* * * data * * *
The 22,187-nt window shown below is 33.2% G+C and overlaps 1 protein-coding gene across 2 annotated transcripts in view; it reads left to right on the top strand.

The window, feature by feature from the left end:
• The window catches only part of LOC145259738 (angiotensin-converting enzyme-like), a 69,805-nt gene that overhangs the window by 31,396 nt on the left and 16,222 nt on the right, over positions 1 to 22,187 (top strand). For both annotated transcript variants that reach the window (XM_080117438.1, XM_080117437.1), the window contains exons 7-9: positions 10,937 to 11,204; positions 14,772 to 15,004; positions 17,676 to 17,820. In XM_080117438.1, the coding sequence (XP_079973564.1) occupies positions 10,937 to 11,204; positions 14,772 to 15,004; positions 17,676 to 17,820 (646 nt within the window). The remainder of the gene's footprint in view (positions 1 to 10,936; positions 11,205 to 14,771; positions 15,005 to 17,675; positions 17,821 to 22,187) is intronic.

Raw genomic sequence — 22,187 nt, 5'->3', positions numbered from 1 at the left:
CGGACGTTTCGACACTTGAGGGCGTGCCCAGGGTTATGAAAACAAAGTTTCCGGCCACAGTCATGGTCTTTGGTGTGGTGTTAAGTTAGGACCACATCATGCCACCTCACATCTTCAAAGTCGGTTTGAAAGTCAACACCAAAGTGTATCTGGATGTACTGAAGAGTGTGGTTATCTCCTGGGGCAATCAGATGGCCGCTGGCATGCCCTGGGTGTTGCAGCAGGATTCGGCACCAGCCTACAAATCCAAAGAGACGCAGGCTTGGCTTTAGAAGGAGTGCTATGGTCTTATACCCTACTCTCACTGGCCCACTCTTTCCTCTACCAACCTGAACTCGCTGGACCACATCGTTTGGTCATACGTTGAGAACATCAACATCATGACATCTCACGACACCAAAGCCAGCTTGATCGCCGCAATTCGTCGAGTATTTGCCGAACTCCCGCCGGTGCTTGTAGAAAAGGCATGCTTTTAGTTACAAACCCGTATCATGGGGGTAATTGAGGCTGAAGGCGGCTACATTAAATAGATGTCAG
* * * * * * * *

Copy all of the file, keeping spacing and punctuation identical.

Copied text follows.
The 22,187-nt window shown below is 33.2% G+C and overlaps 1 protein-coding gene across 2 annotated transcripts in view; it reads left to right on the top strand.

The window, feature by feature from the left end:
• The window catches only part of LOC145259738 (angiotensin-converting enzyme-like), a 69,805-nt gene that overhangs the window by 31,396 nt on the left and 16,222 nt on the right, over positions 1 to 22,187 (top strand). For both annotated transcript variants that reach the window (XM_080117438.1, XM_080117437.1), the window contains exons 7-9: positions 10,937 to 11,204; positions 14,772 to 15,004; positions 17,676 to 17,820. In XM_080117438.1, the coding sequence (XP_079973564.1) occupies positions 10,937 to 11,204; positions 14,772 to 15,004; positions 17,676 to 17,820 (646 nt within the window). The remainder of the gene's footprint in view (positions 1 to 10,936; positions 11,205 to 14,771; positions 15,005 to 17,675; positions 17,821 to 22,187) is intronic.

Raw genomic sequence — 22,187 nt, 5'->3', positions numbered from 1 at the left:
CGGACGTTTCGACACTTGAGGGCGTGCCCAGGGTTATGAAAACAAAGTTTCCGGCCACAGTCATGGTCTTTGGTGTGGTGTTAAGTTAGGACCACATCATGCCACCTCACATCTTCAAAGTCGGTTTGAAAGTCAACACCAAAGTGTATCTGGATGTACTGAAGAGTGTGGTTATCTCCTGGGGCAATCAGATGGCCGCTGGCATGCCCTGGGTGTTGCAGCAGGATTCGGCACCAGCCTACAAATCCAAAGAGACGCAGGCTTGGCTTTAGAAGGAGTGCTATGGTCTTATACCCTACTCTCACTGGCCCACTCTTTCCTCTACCAACCTGAACTCGCTGGACCACATCGTTTGGTCATACGTTGAGAACATCAACATCATGACATCTCACGACACCAAAGCCAGCTTGATCGCCGCAATTCGTCGAGTATTTGCCGAACTCCCGCCGGTGCTTGTAGAAAAGGCATGCTTTTAGTTACAAACCCGTATCATGGGGGTAATTGAGGCTGAAGGCGGCTACATTAAATAGATGTCAG